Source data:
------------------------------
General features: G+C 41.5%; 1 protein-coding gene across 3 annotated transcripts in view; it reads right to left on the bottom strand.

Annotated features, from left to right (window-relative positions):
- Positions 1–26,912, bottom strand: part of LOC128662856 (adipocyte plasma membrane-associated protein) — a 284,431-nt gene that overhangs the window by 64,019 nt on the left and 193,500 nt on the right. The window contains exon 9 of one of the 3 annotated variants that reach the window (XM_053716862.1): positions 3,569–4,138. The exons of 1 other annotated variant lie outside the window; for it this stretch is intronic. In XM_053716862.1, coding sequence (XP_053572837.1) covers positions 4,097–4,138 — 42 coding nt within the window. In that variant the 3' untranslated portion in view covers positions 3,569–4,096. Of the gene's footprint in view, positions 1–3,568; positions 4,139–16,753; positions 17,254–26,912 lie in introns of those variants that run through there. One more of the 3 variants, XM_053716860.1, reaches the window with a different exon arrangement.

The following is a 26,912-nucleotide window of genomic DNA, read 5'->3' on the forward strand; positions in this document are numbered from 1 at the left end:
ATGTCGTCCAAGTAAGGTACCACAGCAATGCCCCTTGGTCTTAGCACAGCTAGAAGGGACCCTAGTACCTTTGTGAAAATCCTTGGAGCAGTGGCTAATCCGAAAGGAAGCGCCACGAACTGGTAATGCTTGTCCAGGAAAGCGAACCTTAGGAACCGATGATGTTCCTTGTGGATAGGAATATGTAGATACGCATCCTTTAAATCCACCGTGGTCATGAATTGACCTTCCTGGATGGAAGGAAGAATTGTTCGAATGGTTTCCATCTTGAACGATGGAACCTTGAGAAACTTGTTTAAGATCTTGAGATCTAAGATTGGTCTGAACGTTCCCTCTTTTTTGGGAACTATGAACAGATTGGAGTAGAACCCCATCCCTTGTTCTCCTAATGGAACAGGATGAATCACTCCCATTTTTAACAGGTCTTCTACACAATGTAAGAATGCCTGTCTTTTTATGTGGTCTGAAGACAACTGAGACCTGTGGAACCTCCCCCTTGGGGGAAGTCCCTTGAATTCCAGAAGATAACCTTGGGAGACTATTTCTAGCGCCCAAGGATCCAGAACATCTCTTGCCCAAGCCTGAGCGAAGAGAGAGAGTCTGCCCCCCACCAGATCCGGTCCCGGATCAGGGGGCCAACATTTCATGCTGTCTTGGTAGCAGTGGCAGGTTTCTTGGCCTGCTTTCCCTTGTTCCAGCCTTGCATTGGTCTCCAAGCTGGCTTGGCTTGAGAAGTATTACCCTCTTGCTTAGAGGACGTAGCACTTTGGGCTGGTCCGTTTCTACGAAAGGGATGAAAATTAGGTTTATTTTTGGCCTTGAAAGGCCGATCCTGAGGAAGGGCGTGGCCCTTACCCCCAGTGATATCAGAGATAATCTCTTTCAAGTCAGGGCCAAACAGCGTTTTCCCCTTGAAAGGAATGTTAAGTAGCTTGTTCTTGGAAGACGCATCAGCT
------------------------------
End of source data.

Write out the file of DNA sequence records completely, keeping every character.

General features: G+C 41.5%; 1 protein-coding gene across 3 annotated transcripts in view; it reads right to left on the bottom strand.

Annotated features, from left to right (window-relative positions):
- Positions 1–26,912, bottom strand: part of LOC128662856 (adipocyte plasma membrane-associated protein) — a 284,431-nt gene that overhangs the window by 64,019 nt on the left and 193,500 nt on the right. The window contains exon 9 of one of the 3 annotated variants that reach the window (XM_053716862.1): positions 3,569–4,138. The exons of 1 other annotated variant lie outside the window; for it this stretch is intronic. In XM_053716862.1, coding sequence (XP_053572837.1) covers positions 4,097–4,138 — 42 coding nt within the window. In that variant the 3' untranslated portion in view covers positions 3,569–4,096. Of the gene's footprint in view, positions 1–3,568; positions 4,139–16,753; positions 17,254–26,912 lie in introns of those variants that run through there. One more of the 3 variants, XM_053716860.1, reaches the window with a different exon arrangement.

The following is a 26,912-nucleotide window of genomic DNA, read 5'->3' on the forward strand; positions in this document are numbered from 1 at the left end:
ATGTCGTCCAAGTAAGGTACCACAGCAATGCCCCTTGGTCTTAGCACAGCTAGAAGGGACCCTAGTACCTTTGTGAAAATCCTTGGAGCAGTGGCTAATCCGAAAGGAAGCGCCACGAACTGGTAATGCTTGTCCAGGAAAGCGAACCTTAGGAACCGATGATGTTCCTTGTGGATAGGAATATGTAGATACGCATCCTTTAAATCCACCGTGGTCATGAATTGACCTTCCTGGATGGAAGGAAGAATTGTTCGAATGGTTTCCATCTTGAACGATGGAACCTTGAGAAACTTGTTTAAGATCTTGAGATCTAAGATTGGTCTGAACGTTCCCTCTTTTTTGGGAACTATGAACAGATTGGAGTAGAACCCCATCCCTTGTTCTCCTAATGGAACAGGATGAATCACTCCCATTTTTAACAGGTCTTCTACACAATGTAAGAATGCCTGTCTTTTTATGTGGTCTGAAGACAACTGAGACCTGTGGAACCTCCCCCTTGGGGGAAGTCCCTTGAATTCCAGAAGATAACCTTGGGAGACTATTTCTAGCGCCCAAGGATCCAGAACATCTCTTGCCCAAGCCTGAGCGAAGAGAGAGAGTCTGCCCCCCACCAGATCCGGTCCCGGATCAGGGGGCCAACATTTCATGCTGTCTTGGTAGCAGTGGCAGGTTTCTTGGCCTGCTTTCCCTTGTTCCAGCCTTGCATTGGTCTCCAAGCTGGCTTGGCTTGAGAAGTATTACCCTCTTGCTTAGAGGACGTAGCACTTTGGGCTGGTCCGTTTCTACGAAAGGGATGAAAATTAGGTTTATTTTTGGCCTTGAAAGGCCGATCCTGAGGAAGGGCGTGGCCCTTACCCCCAGTGATATCAGAGATAATCTCTTTCAAGTCAGGGCCAAACAGCGTTTTCCCCTTGAAAGGAATGTTAAGTAGCTTGTTCTTGGAAGACGCATCAGCT